Marianne reports: Two QRC crews took part in this year’s Castle to Crane race. In the W50+ we had Barbara, Donna M, Lesley and Tracey, with me coxing my first race. In the Men’s Open we had Alan D, Gabe and Douglas, with Alan S and Alexander sharing coxing.
All ten rowers arrived at the start in Dumbarton in beautiful warm September sunshine, with a slight breeze. Conditions were perfect.
The W50+ were fifth in the start draw, so slipped into water to a full crowd. After some ‘top tips’ from the bank about which is the sharp end and which is the blunt end (hard to row when you’re trying to get your oars on the right side!), and we settled in for the short row to the start.
A hooter indicated we’d crossed the start and after short row down the Leven and a sharp turn to port at the Leven Perch, we were into the Clyde and really off! We could see out first landmark in the distance, or at least I could (did you know rowing is the only sport you do going backwards?), and as we passed along the Lang Dyke, the Erskine Bridge did not seem to be getting much closer. That gentle breeze had developed into a strong headwind. Despite rowing on a flood tide, this was going to be considerably harder than anticipated.
After the bridge, the sight of four graceful swans flying overhead spurred us on towards our next landmark, the Titan crane. Cue calls of ‘are we there yet?’! No, ‘fraid not! This part of the race, although pleasant, is relatively feature free, and with my promises of relief from the headwind would be just round the next corner, coming to nothing, it felt like a bit of a slog.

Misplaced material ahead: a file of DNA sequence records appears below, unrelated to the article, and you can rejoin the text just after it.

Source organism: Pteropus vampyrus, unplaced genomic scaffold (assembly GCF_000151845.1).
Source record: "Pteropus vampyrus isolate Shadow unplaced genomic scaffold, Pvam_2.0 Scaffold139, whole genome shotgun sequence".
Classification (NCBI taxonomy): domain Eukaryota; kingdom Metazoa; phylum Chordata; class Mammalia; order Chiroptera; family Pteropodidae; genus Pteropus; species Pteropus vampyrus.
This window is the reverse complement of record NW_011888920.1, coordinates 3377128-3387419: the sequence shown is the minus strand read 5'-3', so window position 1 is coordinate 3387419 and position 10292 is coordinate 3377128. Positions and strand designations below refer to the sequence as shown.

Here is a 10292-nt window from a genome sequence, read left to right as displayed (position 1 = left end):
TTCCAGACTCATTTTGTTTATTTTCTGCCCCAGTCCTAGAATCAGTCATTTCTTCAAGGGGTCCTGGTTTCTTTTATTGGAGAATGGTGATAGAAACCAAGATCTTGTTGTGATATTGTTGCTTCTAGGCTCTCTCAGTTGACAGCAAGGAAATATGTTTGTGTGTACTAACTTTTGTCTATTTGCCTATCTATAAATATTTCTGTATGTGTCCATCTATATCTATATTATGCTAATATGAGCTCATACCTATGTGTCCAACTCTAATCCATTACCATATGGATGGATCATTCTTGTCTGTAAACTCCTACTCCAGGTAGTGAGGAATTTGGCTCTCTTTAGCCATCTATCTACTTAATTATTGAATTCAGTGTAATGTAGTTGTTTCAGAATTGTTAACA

The next section saw us start to enter a more urban landscape that must’ve once echoed to the sounds of world class shipbuilding industry. The lack of boat movements on this world famous shipbuilding river, when compared to our own, felt rather strange and at times we were rowing alone, with no other skiffs around. The slog continued, with Lesley uttering the immortal words ‘I’m bored with this’! Time to start diverting the crew with ‘power 10s’. Then started a series, a long series, of upping the stroke, one power 10 for each of the crew, one power 10 for Ferry Maid, one for each of the men’s crew, one power 10 for Ferry Lass… ‘Are you ready? Let’s go! On my mark…’. Despite, the headwind, which continued to batter us, Barbara, Donna, Lesley and Tracey responded to each call and got the boat moving.
The final section feels like the longest row ever, although a lone seal popped up to wish us on our way. Suddenly round the longest curve ever, the tall ship at the Riverside Museum came into view. But no Finnieston Crane, still hidden from view by yet another curve. The sight of the tall ship again spurred our crew on, and in the knowledge we only had three or so kilometres to go, the boat was moving well again. Now with the finish line in sight, and more importantly the Finnieston Crane, a safely boat frantically waved us to port. Suddenly we were greeted by what must be a traditional Govan welcome, a hail of stones from the bankside! Maybe they were disgruntled slidey seat rowers, but Barbara gave them a good telling-off! Well done to the safety boat who put themselves in real danger to protect us and another skiff – we heard over the radio that their boat was littered with stones.
Two small bridges to go under and suddenly there was the hooter – Castle to Crane completed. Time to break out the jelly babies! As we drifted down river to the slip, we were delighted to see Ferry Lass and the men’s crew, who had started much later in the draw, steaming along in great form towards the finish!
Well done to Barbara, Donna, Lesley, Tracey, Alexander, Alan S, Alan D, Gabe and Douglas for rowing in tougher than expected conditions. The sunny weather made it look benign, though it was anything but! The W50+ came sixth in the Women’s 50+ category, while the Men came fourth in the Men’s Open, pipped to third by only 1 minute 19 seconds, and 14th overall. Many thanks to Mike and Marion, and Alastair and Eleanor, for giving up your time to tow the boats.
If we decide to enter next year’s race, should you consider doing Castle to Crane? It’s a tough race with challenge as much mental as physical. I saw that in the faces of my crew while I merely had to sit there, occasionally wiggling the tiller, and trying to come up with motivational chat. However, balance the pain, the blisters and the chafing with the elation and sense of achievement, then YES is the answer! Go for it!